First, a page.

In the reconciliation segment of the morning show, “Gidi na Ghost Asubuhi,” a young woman named Ruth Sarfu, 24 years old, reached out to request reconciliation with her husband, Wafula, 26, with whom she shares a child. Ruth shared the story of their two-year marriage, which had unraveled in April of this year after her husband left home for three months.
According to Ruth, the breakdown of their marriage began when Wafula left her alone at home for three months, during which he failed to take care of her and their child when they fell ill. This situation forced her to seek help from a neighbor and ultimately led to her fleeing their home.
“In the fourth month, I was at my husband’s house, and he left me for three months. I called him and told him that our child was sick, and he said nothing. A neighbor gave me medicine, and I nursed the child back to health. I also fell ill, and when I called him, he didn’t pick up. His mother took me to the hospital, where I was admitted for a week,” Ruth explained.
She continued, “When I recovered, he asked me if I had the strength to return home. I decided to go back to my parents. At first, we communicated via phone, but there came a point where I called him, and he threatened me, saying, ‘If you want to die, I know how to dig a four-cornered grave.’ He only calls me but hasn’t come home. I still love him. I have always loved him with all my heart.”
Ruth emphasized that despite everything that had happened, she still loved her husband deeply and wanted to understand his position.
When Wafula was contacted, he clarified that he had not chased his wife away but that the decision to separate was mutual. However, he admitted to intentionally distancing himself from Ruth for three months, as he wanted her to make her own decision.
“When a woman makes her decision, you let her do it first. I left her to make her own choices,” Wafula said.
He added, “She has bad behavior. She doesn’t get along with people at home. She started disrespecting my mother, so I thought I should let her handle things on her own. She ran away on her own. I left the house for her to do as she pleased. She wants to be in charge. But if she can recognize her mistakes, that’s okay.”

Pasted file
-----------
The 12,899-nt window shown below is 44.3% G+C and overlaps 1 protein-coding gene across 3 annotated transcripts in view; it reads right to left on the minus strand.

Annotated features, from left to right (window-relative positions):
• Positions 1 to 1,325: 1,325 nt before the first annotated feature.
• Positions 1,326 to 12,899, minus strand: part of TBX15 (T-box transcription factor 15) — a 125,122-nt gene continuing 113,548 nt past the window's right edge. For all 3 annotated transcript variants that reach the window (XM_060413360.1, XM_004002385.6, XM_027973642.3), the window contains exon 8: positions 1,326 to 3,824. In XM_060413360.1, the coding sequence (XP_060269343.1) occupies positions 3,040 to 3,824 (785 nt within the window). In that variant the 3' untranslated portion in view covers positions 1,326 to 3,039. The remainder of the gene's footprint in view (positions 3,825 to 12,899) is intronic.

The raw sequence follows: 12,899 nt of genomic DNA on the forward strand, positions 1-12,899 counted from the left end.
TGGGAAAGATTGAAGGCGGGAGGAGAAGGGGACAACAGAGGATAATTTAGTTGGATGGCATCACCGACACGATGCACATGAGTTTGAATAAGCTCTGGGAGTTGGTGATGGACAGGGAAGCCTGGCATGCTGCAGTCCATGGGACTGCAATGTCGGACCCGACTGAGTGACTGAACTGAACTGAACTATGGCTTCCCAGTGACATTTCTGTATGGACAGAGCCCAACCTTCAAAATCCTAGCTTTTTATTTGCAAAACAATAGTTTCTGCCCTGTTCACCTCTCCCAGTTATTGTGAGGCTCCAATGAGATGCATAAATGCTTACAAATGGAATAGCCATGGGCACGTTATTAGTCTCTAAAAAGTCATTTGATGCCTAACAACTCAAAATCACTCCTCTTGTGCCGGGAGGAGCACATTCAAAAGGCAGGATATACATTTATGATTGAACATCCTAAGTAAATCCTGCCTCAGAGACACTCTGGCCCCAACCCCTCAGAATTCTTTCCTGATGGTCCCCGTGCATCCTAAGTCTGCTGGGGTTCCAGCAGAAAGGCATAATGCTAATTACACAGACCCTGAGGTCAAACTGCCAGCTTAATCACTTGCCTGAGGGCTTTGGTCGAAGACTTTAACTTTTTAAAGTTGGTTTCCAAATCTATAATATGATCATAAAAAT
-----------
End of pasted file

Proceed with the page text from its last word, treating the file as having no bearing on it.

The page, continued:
In her defense, Ruth said, “I know I left home without your permission, but you pushed me to do it. You left me alone at home for three months with nothing. I don’t see any fault on my part, except that your younger brother held a machete to attack me. I didn’t argue with him; I went and locked myself inside the house. I’ve never disrespected your mother.”
Wafula complained that his mother-in-law had once verbally abused him, which had fueled his anger.
At the same time, he revealed that he had already married another woman and stated that Ruth was free to return if she accepted the role of a second wife.
“I will tell you when to return; don’t come back today. I will inform you,” he said.
Ruth responded, “I am thankful that you found another wife, but don’t treat me the way you treated me. Stay with her and have children together. I just wanted to know your stance. Now I know, and I will prepare myself.”
Ruth’s words seemed to change Wafula’s position abruptly, and he confessed that he was merely joking about having another wife.
“I realized she still has some fire in her. I was just testing her. I don’t have another wife,” he said.
Following this, Ruth declared her readiness to return home and vowed to kick out anyone she found there.
“I have made up my mind. I’m starting my journey right now. I am the one entering that house. I am your wife forever and ever. I’ll take a motorbike, and he will pay for it,” she asserted.
Wafula concluded, “This matter has escalated. You can come back, but not today. I will let you know.”